Rich and textured, appassimento wines are a calling card for the region of Veneto in Italy. Here are some delicious examples to introduce you to the style...

What is appassimento?

Appassimento is central to the unique style of some of Veneto’s best loved wines, including Valpolicella Ripasso and Amarone. It is the process of drying grapes in ventilated drying lodges (fruttai) over the winter months.

Losing around 30% of their water content, the sugars and flavour compounds in the grapes are concentrated. In addition, acidity decreases while resveratrol and glycerin levels increase, lending balance, richness and a unique ‘glossy’ texture to the wines.

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Five appassimento wines to try:

 


Amarone is made from the fermentation of these appassimento grapes, and due to the concentrated sugars these wines can reach 15-17% ABV. This level of alcohol kills off the yeasts, leaving some unconverted sugars in the pomace (the residue from the grapes, including skins and pips).

Recioto is made in the same way but fermentation is stopped early, leaving plenty of remaining sugars for sweetness.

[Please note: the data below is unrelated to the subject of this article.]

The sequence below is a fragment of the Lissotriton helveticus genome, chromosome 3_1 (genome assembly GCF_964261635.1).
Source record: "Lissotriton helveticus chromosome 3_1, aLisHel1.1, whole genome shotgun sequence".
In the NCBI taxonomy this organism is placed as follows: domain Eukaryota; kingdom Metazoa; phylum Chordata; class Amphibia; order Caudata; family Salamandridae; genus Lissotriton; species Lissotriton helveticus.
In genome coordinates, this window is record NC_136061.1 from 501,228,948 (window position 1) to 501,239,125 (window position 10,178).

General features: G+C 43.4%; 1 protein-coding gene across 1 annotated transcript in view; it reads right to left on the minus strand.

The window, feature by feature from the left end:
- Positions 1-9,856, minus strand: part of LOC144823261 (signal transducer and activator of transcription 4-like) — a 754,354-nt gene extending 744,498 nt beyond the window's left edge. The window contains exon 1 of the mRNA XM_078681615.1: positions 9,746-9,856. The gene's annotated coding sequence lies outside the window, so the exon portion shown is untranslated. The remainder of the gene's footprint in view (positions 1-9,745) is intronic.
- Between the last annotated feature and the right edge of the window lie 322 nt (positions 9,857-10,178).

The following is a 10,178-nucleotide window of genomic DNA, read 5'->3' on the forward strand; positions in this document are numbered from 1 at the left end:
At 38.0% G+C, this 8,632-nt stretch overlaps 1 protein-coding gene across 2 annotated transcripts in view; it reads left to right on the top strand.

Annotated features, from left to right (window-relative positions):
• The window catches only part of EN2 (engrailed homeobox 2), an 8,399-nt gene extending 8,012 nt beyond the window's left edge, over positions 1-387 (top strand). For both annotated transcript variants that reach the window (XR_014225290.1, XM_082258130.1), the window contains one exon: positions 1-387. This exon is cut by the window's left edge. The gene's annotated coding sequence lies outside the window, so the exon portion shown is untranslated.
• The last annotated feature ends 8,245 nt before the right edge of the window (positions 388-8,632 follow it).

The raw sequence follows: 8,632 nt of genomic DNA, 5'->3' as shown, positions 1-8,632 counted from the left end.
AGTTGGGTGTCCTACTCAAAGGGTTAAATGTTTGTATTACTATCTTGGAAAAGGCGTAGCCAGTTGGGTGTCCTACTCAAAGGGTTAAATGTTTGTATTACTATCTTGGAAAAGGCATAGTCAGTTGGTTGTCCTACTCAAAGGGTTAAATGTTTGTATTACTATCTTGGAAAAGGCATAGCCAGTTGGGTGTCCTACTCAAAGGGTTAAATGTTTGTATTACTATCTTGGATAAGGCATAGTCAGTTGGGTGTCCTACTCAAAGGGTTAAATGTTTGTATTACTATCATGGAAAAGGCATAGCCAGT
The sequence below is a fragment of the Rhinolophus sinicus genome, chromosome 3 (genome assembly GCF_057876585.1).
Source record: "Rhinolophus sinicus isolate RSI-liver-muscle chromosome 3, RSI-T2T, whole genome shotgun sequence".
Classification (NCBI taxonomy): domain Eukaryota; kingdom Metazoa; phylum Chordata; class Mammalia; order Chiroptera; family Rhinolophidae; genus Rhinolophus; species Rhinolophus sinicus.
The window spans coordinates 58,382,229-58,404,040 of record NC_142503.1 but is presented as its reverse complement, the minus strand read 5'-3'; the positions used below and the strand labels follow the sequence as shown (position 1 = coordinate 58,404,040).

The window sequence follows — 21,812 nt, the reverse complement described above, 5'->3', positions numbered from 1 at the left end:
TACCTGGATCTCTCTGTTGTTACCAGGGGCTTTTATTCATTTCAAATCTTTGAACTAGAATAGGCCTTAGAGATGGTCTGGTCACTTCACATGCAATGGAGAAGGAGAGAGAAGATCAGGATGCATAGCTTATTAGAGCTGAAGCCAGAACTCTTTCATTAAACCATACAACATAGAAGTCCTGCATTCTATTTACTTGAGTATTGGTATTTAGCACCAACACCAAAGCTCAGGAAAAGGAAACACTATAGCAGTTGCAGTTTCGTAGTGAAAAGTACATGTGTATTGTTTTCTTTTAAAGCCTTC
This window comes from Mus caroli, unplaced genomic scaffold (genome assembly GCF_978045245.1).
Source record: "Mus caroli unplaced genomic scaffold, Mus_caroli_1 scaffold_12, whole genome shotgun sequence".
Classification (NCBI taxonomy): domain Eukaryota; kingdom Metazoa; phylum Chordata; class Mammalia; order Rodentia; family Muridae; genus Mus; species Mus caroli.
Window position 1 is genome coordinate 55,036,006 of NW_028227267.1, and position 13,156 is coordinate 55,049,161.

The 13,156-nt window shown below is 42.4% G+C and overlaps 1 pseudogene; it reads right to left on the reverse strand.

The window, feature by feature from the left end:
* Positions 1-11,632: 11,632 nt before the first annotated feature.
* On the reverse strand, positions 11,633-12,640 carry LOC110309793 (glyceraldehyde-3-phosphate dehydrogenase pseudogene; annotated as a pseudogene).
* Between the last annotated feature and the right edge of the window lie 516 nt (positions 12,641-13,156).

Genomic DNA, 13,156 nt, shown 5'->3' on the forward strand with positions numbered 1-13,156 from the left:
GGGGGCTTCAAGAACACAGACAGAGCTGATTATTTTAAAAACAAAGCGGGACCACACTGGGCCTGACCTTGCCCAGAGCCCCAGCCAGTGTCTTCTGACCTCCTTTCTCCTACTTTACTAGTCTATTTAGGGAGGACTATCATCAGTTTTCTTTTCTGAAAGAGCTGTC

Valpolicella Ripasso starts life as a normal Valpolicella, but makes use of the Amarone pomace to add extra richness and texture to the wine. Once the Amarone has been made, the Valpolicella is poured (or ‘repassed’) over the pomace that is left behind. The remaining sugars kickstart a second fermentation which enhances the flavours of the Valpolicella as well as lending an Amarone-like richness and texture. In fact, Valpolicella Ripasso is often referred to as ‘baby Amarone’.


What is the difference between ripasso and appassimento? – ask Decanter

Dal Forno Amarone: 1988-2010